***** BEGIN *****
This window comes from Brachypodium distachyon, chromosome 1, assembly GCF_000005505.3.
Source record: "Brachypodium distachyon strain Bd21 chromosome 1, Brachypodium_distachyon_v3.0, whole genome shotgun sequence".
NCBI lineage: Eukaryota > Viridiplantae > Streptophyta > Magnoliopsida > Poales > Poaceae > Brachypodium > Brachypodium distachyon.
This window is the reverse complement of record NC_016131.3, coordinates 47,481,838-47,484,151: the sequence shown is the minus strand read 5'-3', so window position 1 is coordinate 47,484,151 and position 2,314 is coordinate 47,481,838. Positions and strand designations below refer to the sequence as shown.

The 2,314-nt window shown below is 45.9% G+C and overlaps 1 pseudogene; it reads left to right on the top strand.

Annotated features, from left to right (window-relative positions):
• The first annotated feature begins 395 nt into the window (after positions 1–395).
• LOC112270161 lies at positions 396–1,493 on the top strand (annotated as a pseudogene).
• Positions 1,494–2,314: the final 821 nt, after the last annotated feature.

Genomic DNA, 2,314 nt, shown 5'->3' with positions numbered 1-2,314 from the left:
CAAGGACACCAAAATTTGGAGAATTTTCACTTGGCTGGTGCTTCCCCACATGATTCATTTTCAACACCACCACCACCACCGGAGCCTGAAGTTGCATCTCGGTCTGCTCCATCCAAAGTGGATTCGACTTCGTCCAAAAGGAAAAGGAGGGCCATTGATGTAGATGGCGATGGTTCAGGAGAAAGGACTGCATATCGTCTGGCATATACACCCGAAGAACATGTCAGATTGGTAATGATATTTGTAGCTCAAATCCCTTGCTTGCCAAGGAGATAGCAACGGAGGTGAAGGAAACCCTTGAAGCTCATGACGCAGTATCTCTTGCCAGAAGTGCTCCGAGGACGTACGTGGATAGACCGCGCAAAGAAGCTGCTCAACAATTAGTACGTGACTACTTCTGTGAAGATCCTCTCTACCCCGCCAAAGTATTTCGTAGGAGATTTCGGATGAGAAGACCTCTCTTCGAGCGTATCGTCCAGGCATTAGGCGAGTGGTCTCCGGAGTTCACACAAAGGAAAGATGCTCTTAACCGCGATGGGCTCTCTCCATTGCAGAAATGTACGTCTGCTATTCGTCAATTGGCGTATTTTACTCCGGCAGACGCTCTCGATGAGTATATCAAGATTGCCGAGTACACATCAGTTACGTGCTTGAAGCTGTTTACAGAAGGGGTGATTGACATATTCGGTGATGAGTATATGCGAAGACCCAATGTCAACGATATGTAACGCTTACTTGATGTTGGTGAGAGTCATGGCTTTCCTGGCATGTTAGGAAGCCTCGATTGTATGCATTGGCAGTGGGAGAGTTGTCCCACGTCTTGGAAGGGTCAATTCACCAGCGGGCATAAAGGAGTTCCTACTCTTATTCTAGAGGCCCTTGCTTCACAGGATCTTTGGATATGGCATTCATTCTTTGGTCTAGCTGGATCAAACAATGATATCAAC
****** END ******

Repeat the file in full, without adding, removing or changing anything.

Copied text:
This window comes from Brachypodium distachyon, chromosome 1, assembly GCF_000005505.3.
Source record: "Brachypodium distachyon strain Bd21 chromosome 1, Brachypodium_distachyon_v3.0, whole genome shotgun sequence".
NCBI lineage: Eukaryota > Viridiplantae > Streptophyta > Magnoliopsida > Poales > Poaceae > Brachypodium > Brachypodium distachyon.
This window is the reverse complement of record NC_016131.3, coordinates 47,481,838-47,484,151: the sequence shown is the minus strand read 5'-3', so window position 1 is coordinate 47,484,151 and position 2,314 is coordinate 47,481,838. Positions and strand designations below refer to the sequence as shown.

The 2,314-nt window shown below is 45.9% G+C and overlaps 1 pseudogene; it reads left to right on the top strand.

Annotated features, from left to right (window-relative positions):
• The first annotated feature begins 395 nt into the window (after positions 1–395).
• LOC112270161 lies at positions 396–1,493 on the top strand (annotated as a pseudogene).
• Positions 1,494–2,314: the final 821 nt, after the last annotated feature.

Genomic DNA, 2,314 nt, shown 5'->3' with positions numbered 1-2,314 from the left:
CAAGGACACCAAAATTTGGAGAATTTTCACTTGGCTGGTGCTTCCCCACATGATTCATTTTCAACACCACCACCACCACCGGAGCCTGAAGTTGCATCTCGGTCTGCTCCATCCAAAGTGGATTCGACTTCGTCCAAAAGGAAAAGGAGGGCCATTGATGTAGATGGCGATGGTTCAGGAGAAAGGACTGCATATCGTCTGGCATATACACCCGAAGAACATGTCAGATTGGTAATGATATTTGTAGCTCAAATCCCTTGCTTGCCAAGGAGATAGCAACGGAGGTGAAGGAAACCCTTGAAGCTCATGACGCAGTATCTCTTGCCAGAAGTGCTCCGAGGACGTACGTGGATAGACCGCGCAAAGAAGCTGCTCAACAATTAGTACGTGACTACTTCTGTGAAGATCCTCTCTACCCCGCCAAAGTATTTCGTAGGAGATTTCGGATGAGAAGACCTCTCTTCGAGCGTATCGTCCAGGCATTAGGCGAGTGGTCTCCGGAGTTCACACAAAGGAAAGATGCTCTTAACCGCGATGGGCTCTCTCCATTGCAGAAATGTACGTCTGCTATTCGTCAATTGGCGTATTTTACTCCGGCAGACGCTCTCGATGAGTATATCAAGATTGCCGAGTACACATCAGTTACGTGCTTGAAGCTGTTTACAGAAGGGGTGATTGACATATTCGGTGATGAGTATATGCGAAGACCCAATGTCAACGATATGTAACGCTTACTTGATGTTGGTGAGAGTCATGGCTTTCCTGGCATGTTAGGAAGCCTCGATTGTATGCATTGGCAGTGGGAGAGTTGTCCCACGTCTTGGAAGGGTCAATTCACCAGCGGGCATAAAGGAGTTCCTACTCTTATTCTAGAGGCCCTTGCTTCACAGGATCTTTGGATATGGCATTCATTCTTTGGTCTAGCTGGATCAAACAATGATATCAAC